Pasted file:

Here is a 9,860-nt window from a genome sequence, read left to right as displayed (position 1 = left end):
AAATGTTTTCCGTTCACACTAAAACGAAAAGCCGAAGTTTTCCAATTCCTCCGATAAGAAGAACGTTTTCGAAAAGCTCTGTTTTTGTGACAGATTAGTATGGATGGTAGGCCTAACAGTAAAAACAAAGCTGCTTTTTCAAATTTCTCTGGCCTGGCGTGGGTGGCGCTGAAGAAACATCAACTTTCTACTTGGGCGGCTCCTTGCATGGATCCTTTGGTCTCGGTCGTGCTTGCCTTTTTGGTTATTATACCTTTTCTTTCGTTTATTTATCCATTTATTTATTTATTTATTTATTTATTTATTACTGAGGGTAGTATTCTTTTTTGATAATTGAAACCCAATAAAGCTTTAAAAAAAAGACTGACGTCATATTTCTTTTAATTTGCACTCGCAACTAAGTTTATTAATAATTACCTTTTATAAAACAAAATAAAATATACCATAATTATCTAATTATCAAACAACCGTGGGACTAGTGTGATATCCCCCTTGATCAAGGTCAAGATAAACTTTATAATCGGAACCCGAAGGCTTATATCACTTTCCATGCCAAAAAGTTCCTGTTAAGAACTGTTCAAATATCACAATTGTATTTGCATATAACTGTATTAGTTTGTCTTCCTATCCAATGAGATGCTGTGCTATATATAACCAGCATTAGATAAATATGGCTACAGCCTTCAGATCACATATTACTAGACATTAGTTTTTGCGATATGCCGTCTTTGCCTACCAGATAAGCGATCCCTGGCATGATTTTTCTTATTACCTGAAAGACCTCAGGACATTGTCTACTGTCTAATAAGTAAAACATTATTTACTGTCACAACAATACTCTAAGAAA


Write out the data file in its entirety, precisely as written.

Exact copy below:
Here is a 9,860-nt window from a genome sequence, read left to right as displayed (position 1 = left end):
AAATGTTTTCCGTTCACACTAAAACGAAAAGCCGAAGTTTTCCAATTCCTCCGATAAGAAGAACGTTTTCGAAAAGCTCTGTTTTTGTGACAGATTAGTATGGATGGTAGGCCTAACAGTAAAAACAAAGCTGCTTTTTCAAATTTCTCTGGCCTGGCGTGGGTGGCGCTGAAGAAACATCAACTTTCTACTTGGGCGGCTCCTTGCATGGATCCTTTGGTCTCGGTCGTGCTTGCCTTTTTGGTTATTATACCTTTTCTTTCGTTTATTTATCCATTTATTTATTTATTTATTTATTTATTTATTACTGAGGGTAGTATTCTTTTTTGATAATTGAAACCCAATAAAGCTTTAAAAAAAAGACTGACGTCATATTTCTTTTAATTTGCACTCGCAACTAAGTTTATTAATAATTACCTTTTATAAAACAAAATAAAATATACCATAATTATCTAATTATCAAACAACCGTGGGACTAGTGTGATATCCCCCTTGATCAAGGTCAAGATAAACTTTATAATCGGAACCCGAAGGCTTATATCACTTTCCATGCCAAAAAGTTCCTGTTAAGAACTGTTCAAATATCACAATTGTATTTGCATATAACTGTATTAGTTTGTCTTCCTATCCAATGAGATGCTGTGCTATATATAACCAGCATTAGATAAATATGGCTACAGCCTTCAGATCACATATTACTAGACATTAGTTTTTGCGATATGCCGTCTTTGCCTACCAGATAAGCGATCCCTGGCATGATTTTTCTTATTACCTGAAAGACCTCAGGACATTGTCTACTGTCTAATAAGTAAAACATTATTTACTGTCACAACAATACTCTAAGAAA